The Malta Independent 11 July 2020, Saturday

Watch: Prime Minister says this won’t be his last budget

Kevin Schembri Orland Monday, 14 October 2019, 22:52 Last update: about 10 months ago

Prime Minister Joseph Muscat indicated today that he will be staying on for at least one more budget.

The PM was addressing a press conference shortly after the budget for next year.

When asked whether this was his last budget, Muscat answered with a very clear no, to which the ministers and MPs seated behind him gave a round of applause. "If you think we've given a lot in this one because this is the last one, see the next one," he quipped.


Muscat was asked about this budget being more about managing economic growth rather than incentivising it, he said that the major change from the previous government is that the last government saw the budget as an accounting exercise, while this government sees it as a way to incentivise.

He also refuted the idea that this is a situation of government just managing, and said that the government is working the economy as it still has not reached its full potential.

He spoke about giving signals in terms of changing the economic model for the future, especially when it comes to the climate. He said that the amount of measures given in this regard are a clear indication of what is coming.

Muscat said that the government is increasing its steam and not going 'steady as she goes'. He also highlighted upcoming international issues that could have an effect on Malta, like Brexit, and spoke about preparations for this. As an example, he highlighted the work the Malta Tourism Authority is undertaking to tackle possible issues caused by Brexit.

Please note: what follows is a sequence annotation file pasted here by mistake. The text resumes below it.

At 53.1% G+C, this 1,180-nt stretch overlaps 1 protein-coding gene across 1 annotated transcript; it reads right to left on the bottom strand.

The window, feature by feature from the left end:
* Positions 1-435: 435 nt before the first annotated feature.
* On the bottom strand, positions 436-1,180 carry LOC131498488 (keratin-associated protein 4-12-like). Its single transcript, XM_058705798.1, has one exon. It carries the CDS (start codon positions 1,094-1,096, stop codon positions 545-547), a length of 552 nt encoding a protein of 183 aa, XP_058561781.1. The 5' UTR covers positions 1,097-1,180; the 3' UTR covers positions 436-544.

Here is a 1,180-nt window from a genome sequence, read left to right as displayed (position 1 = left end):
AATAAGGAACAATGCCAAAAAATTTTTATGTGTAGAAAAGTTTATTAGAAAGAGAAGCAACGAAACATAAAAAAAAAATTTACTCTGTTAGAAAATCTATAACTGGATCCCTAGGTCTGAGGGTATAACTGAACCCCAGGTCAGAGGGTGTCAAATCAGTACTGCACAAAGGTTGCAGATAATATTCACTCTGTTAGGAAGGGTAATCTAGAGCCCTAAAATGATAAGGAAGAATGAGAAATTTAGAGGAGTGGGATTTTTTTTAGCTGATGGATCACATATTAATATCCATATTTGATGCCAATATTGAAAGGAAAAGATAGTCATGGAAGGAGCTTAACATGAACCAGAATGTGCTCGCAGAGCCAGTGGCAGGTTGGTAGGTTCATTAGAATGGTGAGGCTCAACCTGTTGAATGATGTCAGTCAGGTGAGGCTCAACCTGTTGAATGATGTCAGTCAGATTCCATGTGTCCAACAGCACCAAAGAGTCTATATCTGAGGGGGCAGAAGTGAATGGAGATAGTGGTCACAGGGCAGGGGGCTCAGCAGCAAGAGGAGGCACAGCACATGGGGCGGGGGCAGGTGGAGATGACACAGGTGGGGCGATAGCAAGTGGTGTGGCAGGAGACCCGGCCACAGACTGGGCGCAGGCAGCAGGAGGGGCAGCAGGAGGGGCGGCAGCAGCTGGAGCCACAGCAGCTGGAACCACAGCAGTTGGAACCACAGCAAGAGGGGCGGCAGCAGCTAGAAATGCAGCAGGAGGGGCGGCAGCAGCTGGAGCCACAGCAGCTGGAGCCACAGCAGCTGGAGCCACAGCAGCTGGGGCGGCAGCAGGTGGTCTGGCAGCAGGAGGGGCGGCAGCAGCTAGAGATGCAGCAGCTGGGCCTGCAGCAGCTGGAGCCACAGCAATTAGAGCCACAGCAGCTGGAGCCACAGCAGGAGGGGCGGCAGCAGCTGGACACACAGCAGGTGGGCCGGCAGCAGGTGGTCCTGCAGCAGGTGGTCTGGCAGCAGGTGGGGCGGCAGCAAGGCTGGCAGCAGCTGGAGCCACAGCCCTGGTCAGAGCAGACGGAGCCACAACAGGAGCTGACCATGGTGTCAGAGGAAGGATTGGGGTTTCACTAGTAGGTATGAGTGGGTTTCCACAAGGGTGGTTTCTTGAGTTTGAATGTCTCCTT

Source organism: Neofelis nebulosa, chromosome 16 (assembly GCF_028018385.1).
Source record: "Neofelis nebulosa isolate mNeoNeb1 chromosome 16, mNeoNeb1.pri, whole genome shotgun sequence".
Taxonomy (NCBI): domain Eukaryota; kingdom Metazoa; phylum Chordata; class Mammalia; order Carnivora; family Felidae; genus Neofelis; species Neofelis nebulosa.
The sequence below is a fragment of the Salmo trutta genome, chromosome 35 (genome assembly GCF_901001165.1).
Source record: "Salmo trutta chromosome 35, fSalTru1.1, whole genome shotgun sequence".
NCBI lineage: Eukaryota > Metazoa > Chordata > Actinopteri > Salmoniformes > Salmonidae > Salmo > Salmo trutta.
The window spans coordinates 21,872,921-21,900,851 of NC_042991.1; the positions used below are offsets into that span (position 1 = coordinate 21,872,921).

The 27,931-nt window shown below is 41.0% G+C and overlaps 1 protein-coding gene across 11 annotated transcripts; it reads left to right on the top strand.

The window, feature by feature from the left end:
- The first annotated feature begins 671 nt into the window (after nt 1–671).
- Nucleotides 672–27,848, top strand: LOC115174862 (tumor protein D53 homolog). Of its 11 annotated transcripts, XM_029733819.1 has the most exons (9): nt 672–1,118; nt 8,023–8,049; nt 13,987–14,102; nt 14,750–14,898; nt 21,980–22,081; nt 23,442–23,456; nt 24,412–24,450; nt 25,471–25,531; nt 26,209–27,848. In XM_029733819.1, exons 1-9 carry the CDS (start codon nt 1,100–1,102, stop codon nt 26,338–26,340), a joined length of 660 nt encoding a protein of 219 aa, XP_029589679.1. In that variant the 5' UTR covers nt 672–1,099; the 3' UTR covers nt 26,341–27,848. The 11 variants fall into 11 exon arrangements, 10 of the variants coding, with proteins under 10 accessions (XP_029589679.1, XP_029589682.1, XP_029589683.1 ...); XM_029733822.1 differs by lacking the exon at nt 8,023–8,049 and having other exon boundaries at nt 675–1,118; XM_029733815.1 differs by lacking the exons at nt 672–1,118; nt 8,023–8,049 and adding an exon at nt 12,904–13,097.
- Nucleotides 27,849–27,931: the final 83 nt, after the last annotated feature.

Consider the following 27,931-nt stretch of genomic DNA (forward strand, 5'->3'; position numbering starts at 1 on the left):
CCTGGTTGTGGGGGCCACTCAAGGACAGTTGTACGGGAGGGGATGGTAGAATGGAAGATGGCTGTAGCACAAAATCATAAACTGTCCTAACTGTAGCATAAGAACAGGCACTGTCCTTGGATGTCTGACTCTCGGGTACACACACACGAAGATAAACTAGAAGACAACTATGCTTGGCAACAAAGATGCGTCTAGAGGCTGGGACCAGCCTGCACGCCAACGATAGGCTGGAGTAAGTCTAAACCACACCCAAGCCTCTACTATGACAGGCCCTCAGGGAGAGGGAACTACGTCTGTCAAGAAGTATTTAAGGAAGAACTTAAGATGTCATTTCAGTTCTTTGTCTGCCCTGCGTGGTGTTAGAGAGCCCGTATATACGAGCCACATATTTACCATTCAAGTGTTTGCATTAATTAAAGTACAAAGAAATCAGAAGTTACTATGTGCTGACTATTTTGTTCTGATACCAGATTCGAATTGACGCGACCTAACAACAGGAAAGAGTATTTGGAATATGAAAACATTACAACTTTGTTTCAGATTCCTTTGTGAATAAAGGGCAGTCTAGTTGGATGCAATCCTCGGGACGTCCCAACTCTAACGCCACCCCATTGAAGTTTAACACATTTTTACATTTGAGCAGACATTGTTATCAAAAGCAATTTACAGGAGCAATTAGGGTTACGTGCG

Asked whether the millions being spent on road widening projects would only temporarily alleviate traffic congestion, and whether the government has a long-term plan to solve traffic, the PM said that the amount of cars increasing on the road remained  consistent over the past 5 years and it did not have a spike because roads widened.

He went on to say that a study by Gordon Cordina shows that the road widening is not just simply alleviating the problem, but saving time in traffic, and reducing emissions.

He spoke of the government's aim to be one of the first EU countries to offer free public transport for everyone. Another part of the plan is to have more sea connections, including from places like St Paul's Bay, Marsaxlokk and others. As many park their vehicles in Cottonera and use the ferry to Valletta, he said, even people from St Paul's Bay and other localities would be able to do the same.

These are just two parts of the plan, "but we cannot just discount the road projects as though we are simple alleviating..."

He said that road widening will not lead to more traffic and said that the government will not go towards the idea some other parts of the world have gone to, like using a lottery to be able to buy a car, for example. He said that the government wants to solve this issue through incentives.


Video: Michael Camilleri

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